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WMBR raises $9000 on the air but AP wire service to sign off

WMBR, MIT's non-commercial student radio station, has made little progress in soliciting corporate grants to support its operational costs, according to the station's technical director Henry N. Holtzman '85.

The station began seeking grants from companies and foundations this summer because of increasing expenses. WMBR must make major capital expenditures this year to replace aging equipment.

WMBR has resorted to raising money through other means. An over-the-air fund raiser ending Oct. 5 yielded over $9000 in pledges, according to chief engineer Jonathan S. Bernhardt '86. The station will spend the next few weeks collecting pledges.

WMBR also plans to sell advertising space in its program guides. The station now distributes one-page guides, but will enlarge them to 15 to 20 pages and release them about four times per year, Holtzman said. The guides "will contain program schedules as well as explanations of the selections," he explained. The new guides will be expensive to produce, but WMBR hopes to break even on the first issue and make about $1000 on each subsequent issue from advertising, Holtzman said.

WMBR will suspend its Associated Press (AP) news wire service to save money, Bernhardt said.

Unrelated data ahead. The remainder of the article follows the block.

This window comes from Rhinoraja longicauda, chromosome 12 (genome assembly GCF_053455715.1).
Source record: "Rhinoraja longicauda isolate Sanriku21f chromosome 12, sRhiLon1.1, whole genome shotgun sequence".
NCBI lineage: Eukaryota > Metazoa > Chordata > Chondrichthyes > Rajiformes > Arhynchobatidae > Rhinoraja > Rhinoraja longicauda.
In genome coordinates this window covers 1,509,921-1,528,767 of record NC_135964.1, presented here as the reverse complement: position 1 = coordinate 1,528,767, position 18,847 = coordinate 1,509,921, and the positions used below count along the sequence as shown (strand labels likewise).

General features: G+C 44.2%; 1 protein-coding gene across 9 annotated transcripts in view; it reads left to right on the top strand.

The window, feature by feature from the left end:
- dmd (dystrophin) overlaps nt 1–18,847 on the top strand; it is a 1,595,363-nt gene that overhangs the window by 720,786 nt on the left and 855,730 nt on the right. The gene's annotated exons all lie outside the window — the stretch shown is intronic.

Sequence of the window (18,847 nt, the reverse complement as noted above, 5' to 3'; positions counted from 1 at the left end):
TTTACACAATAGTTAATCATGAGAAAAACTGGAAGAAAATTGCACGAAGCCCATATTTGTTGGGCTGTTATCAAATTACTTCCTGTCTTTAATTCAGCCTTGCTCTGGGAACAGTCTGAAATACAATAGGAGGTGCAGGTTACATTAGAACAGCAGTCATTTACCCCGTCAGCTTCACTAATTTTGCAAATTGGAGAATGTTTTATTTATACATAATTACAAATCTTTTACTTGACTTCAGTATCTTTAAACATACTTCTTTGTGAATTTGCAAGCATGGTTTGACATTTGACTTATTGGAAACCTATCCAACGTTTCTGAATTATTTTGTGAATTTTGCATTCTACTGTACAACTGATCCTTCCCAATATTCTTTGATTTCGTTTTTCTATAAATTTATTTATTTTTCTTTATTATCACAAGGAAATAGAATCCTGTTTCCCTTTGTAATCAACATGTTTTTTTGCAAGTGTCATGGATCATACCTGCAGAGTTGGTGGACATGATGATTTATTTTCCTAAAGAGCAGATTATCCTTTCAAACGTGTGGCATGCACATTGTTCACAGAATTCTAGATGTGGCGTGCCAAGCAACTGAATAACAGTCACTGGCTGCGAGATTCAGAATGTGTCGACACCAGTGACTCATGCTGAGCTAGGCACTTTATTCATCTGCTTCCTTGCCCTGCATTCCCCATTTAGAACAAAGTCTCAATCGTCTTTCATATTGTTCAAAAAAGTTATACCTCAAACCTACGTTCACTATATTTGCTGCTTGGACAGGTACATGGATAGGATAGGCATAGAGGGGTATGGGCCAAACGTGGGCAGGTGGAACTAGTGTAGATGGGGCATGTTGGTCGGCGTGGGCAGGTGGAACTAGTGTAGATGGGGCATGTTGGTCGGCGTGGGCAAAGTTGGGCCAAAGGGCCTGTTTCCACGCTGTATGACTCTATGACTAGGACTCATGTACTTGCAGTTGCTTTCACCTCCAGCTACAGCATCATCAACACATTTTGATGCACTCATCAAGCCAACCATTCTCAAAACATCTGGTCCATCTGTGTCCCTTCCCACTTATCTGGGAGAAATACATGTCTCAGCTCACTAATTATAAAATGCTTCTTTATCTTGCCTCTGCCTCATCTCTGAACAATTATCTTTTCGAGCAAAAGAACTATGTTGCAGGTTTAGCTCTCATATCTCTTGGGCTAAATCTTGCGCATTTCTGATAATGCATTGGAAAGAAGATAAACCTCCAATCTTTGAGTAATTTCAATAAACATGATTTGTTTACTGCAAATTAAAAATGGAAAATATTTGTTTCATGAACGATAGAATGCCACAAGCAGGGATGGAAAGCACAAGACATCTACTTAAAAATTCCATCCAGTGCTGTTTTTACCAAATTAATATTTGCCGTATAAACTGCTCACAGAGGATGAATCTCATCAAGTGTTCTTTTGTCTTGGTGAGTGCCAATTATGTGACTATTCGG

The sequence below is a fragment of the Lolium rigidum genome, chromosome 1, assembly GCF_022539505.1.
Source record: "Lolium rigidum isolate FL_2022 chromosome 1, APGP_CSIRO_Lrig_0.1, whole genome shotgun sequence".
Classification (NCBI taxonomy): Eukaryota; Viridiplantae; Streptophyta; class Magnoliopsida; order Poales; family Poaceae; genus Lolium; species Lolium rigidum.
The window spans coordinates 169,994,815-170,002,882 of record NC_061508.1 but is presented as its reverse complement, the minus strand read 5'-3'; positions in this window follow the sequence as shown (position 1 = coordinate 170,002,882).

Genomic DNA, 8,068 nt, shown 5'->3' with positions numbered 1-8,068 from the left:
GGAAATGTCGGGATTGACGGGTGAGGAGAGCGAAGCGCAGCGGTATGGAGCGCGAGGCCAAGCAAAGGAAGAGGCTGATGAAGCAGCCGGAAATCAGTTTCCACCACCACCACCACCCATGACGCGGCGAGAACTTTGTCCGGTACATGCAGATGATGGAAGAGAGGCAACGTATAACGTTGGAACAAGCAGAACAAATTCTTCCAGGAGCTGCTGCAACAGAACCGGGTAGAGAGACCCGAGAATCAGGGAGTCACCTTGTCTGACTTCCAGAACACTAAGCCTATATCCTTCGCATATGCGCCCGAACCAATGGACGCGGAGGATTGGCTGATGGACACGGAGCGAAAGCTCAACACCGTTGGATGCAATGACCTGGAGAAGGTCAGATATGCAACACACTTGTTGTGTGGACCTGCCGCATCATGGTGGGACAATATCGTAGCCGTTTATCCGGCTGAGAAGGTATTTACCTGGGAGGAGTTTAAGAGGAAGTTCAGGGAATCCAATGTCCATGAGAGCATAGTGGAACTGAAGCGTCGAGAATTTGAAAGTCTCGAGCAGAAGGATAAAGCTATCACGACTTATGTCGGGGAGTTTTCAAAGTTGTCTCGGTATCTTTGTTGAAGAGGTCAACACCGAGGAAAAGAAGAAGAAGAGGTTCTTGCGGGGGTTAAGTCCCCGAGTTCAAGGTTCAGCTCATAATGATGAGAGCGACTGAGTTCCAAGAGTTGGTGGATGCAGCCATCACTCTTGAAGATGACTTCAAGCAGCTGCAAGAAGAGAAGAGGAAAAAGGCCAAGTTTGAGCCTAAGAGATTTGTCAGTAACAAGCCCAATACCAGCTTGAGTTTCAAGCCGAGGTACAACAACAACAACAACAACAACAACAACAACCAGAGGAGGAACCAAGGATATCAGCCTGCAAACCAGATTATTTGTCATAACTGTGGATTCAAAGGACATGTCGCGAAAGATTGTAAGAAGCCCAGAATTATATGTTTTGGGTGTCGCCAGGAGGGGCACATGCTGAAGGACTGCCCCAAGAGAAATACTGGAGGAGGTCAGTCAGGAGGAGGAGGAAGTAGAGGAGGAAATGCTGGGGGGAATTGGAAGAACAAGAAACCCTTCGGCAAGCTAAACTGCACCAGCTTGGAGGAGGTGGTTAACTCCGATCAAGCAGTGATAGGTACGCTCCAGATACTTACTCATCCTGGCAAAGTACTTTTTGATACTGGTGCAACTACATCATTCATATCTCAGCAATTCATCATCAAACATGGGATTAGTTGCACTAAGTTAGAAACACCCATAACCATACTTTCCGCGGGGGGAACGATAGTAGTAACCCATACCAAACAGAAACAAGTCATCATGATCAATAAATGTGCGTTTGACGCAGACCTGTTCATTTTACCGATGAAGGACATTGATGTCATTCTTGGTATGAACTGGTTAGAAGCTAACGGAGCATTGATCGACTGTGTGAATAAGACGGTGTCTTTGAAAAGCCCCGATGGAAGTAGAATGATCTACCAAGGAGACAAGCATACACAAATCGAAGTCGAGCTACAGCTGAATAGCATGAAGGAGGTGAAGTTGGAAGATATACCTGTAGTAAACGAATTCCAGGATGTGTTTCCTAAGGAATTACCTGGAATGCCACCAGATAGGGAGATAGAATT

The service now costs $4000 per year, Holtzman said, but AP wants the station to switch from its 25-year-old teletype to a newer service costing $4500 this year, $5500 next year, and $6000 the year after that."The biggest loss from suspending the AP wire is the weather reports, the hourly news summaries, and the sports," he said.

WMBR has just replaced one of its 20-year-old control units and hopes to save money for a new control room costing about $10,000, Holtzman said.

The station continues to recruit new students. About half of the staff of 100 are community residents, but "our push has been to focus on students," Holtzman said.

New students are given practice time on the air when they start. They are expected to come up with their own ideas and shows after several weeks. Holtzman hopes the station will be able to recruit enough students to replace those who leave.